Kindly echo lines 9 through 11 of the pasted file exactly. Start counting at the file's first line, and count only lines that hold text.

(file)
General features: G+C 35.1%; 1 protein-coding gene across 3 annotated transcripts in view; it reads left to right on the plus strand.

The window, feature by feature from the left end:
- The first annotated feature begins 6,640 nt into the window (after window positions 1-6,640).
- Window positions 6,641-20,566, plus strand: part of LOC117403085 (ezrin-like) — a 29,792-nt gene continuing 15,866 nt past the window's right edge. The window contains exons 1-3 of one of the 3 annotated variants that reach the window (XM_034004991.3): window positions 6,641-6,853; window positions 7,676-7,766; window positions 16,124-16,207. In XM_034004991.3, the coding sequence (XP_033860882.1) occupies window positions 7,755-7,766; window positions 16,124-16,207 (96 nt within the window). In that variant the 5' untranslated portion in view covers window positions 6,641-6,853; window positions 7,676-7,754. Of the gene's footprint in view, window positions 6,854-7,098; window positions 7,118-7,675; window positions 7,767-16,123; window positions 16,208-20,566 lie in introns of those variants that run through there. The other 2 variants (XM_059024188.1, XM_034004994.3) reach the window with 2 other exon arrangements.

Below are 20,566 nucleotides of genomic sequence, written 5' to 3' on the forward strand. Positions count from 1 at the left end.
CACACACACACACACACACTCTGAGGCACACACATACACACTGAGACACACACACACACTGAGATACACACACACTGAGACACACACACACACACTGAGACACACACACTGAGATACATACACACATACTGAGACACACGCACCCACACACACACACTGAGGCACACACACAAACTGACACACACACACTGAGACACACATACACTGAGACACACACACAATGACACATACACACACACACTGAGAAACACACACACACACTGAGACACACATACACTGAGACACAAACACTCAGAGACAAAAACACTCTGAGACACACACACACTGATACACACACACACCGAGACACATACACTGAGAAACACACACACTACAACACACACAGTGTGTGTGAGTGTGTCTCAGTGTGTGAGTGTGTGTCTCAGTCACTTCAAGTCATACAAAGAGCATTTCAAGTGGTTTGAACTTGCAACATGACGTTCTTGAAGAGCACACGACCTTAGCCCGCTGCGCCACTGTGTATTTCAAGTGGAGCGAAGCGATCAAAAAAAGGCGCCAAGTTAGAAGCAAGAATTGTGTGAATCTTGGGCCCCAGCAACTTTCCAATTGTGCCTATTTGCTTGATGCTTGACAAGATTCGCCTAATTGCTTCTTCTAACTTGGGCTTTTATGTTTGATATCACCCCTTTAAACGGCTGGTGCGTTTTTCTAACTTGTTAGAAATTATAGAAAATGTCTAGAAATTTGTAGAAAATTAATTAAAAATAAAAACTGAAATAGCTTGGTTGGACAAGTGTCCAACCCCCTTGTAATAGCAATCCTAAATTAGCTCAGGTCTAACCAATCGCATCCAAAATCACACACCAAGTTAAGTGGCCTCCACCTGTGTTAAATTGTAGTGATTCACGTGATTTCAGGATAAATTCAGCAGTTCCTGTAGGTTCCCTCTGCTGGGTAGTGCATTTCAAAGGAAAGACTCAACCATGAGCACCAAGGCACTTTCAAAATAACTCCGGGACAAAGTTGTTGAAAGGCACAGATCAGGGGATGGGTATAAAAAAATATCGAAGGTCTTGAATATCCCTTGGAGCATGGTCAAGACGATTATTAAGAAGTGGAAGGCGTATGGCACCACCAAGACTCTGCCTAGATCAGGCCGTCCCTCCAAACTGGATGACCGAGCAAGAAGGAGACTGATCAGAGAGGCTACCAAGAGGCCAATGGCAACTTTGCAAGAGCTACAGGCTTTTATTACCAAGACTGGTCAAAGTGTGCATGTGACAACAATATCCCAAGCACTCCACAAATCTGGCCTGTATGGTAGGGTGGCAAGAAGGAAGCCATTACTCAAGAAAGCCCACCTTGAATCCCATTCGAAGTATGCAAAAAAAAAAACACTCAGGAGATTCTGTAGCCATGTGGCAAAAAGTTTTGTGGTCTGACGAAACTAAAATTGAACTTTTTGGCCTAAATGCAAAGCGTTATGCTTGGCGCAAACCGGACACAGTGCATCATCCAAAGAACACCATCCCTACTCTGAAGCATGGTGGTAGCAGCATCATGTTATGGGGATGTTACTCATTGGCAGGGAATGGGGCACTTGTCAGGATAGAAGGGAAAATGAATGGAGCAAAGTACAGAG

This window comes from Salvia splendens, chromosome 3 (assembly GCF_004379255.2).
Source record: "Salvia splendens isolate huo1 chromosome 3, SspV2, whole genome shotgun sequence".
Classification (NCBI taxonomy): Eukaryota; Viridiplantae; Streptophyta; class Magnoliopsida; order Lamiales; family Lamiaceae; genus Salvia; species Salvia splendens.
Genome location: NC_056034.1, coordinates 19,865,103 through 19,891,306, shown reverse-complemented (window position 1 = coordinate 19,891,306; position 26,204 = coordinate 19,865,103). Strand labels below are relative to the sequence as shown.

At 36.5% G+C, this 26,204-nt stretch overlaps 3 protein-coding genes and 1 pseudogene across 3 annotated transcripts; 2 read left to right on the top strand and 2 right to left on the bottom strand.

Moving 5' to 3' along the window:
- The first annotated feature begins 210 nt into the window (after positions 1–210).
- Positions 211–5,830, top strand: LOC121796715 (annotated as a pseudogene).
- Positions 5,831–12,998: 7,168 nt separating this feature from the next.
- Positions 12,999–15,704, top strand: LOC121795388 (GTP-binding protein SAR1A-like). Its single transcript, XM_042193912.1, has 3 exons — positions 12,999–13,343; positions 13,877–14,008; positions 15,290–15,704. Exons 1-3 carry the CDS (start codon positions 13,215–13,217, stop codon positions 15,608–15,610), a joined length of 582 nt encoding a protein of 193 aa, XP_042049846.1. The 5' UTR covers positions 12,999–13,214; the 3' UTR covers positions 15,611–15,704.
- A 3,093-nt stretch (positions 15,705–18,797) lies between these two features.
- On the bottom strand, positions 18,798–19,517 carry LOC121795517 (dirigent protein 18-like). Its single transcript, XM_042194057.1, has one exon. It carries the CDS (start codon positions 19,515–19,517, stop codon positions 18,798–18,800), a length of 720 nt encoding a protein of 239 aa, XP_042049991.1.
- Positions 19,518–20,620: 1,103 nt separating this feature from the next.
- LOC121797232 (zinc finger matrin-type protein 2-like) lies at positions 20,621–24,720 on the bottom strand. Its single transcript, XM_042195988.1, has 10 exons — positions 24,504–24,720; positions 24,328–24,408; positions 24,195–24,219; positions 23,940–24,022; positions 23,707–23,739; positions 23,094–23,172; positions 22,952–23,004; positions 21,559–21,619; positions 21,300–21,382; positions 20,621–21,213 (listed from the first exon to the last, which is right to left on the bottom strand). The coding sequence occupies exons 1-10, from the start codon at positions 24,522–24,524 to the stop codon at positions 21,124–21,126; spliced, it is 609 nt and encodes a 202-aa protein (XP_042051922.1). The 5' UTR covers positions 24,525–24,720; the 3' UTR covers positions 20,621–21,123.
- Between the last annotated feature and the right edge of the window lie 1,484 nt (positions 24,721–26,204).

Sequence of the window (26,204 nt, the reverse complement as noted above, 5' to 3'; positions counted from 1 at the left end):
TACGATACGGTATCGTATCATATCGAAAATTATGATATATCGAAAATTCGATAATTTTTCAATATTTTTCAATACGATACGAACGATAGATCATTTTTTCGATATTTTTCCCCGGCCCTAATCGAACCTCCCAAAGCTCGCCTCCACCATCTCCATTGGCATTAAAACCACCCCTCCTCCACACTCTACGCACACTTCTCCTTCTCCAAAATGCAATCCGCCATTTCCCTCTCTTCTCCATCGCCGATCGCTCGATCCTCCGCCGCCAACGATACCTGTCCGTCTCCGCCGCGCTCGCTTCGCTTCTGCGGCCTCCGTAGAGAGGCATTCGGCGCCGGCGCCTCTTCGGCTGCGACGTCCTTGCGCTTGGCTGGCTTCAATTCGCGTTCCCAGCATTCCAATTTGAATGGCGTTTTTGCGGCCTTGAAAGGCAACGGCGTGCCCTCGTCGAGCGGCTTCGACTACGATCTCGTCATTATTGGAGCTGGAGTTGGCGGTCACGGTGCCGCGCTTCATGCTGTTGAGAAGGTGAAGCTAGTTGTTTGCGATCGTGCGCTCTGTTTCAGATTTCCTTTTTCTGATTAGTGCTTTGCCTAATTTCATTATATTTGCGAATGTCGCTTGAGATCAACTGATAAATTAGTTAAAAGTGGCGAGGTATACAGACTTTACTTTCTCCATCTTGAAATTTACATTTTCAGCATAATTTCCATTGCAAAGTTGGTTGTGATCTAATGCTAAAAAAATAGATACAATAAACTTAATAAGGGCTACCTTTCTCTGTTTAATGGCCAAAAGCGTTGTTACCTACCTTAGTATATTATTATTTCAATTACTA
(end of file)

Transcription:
Classification (NCBI taxonomy): Eukaryota; Viridiplantae; Streptophyta; class Magnoliopsida; order Lamiales; family Lamiaceae; genus Salvia; species Salvia splendens.
Genome location: NC_056034.1, coordinates 19,865,103 through 19,891,306, shown reverse-complemented (window position 1 = coordinate 19,891,306; position 26,204 = coordinate 19,865,103). Strand labels below are relative to the sequence as shown.

At 36.5% G+C, this 26,204-nt stretch overlaps 3 protein-coding genes and 1 pseudogene across 3 annotated transcripts; 2 read left to right on the top strand and 2 right to left on the bottom strand.